Rand ignores several facts. First, the public was excited when men walked on the moon--the first time. The public became bored with each lunar expedition that followed. I think there were a couple of reasons for this. One, (and Rand has a point here) it did not appear that lunar exploration would ever progress beyond "a few government employees."
Speaking as someone that was not actually alive when the Moon landings happened, the most inspiring thing that NASA ever did was land on the Moon. I can't stress how much of an effect the whole concept has on a dreaming stupid kid.
I read books on Apollo, not like they were some sort of mundane mission report, but like they were an adventure tale. It's an extremely romantic notion to think that that strange disk in the sky way above had humans on it once. No matter what the generation starry eyed idiots like myself will forever be mesmerized by the idea.
Slowly over time the dream wears off. And most come to the realization that a "few government employees" are really the only ones that will ever get to go.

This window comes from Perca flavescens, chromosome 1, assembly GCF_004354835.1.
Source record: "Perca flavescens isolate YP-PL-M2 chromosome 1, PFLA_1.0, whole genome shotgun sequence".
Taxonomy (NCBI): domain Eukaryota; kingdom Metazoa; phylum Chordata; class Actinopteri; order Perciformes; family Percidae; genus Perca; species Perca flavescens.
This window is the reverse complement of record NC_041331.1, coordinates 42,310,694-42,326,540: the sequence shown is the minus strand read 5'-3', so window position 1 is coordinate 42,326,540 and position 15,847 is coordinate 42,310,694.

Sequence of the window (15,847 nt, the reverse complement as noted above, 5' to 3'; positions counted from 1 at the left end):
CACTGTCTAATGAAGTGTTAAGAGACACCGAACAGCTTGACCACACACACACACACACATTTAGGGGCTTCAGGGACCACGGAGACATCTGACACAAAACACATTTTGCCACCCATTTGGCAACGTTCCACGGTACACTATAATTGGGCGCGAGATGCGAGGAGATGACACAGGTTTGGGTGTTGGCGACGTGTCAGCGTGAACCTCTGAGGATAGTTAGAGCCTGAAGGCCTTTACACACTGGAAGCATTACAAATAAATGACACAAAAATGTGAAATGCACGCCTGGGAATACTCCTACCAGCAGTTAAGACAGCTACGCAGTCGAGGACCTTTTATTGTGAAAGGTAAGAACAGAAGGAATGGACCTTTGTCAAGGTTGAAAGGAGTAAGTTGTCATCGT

Simberg is right in the sense that a return to the Moon will produce no more long term excitement than the last one did if it ends up being a "plant a flag in the ground" job.
But in the short term people would definitely be excited. Maybe not necessarily the US, but imagine the case for other nations. Right know only Americans have ever made it into Space. As Europe, Japan, and China make it to the Moon fascination with Space exploration will reach a global appeal. I'm sure that the Japanese would go nuts over the first Japanese moon landing. And I find it hard to believe that Americans would not tune in to see Americans running around on the Moon.
Remember, people like me haven't had the opportunity to see it with their own eyes. Seeing Astronauts on the Moon, at the very least, over the short term will spike interest again of the young.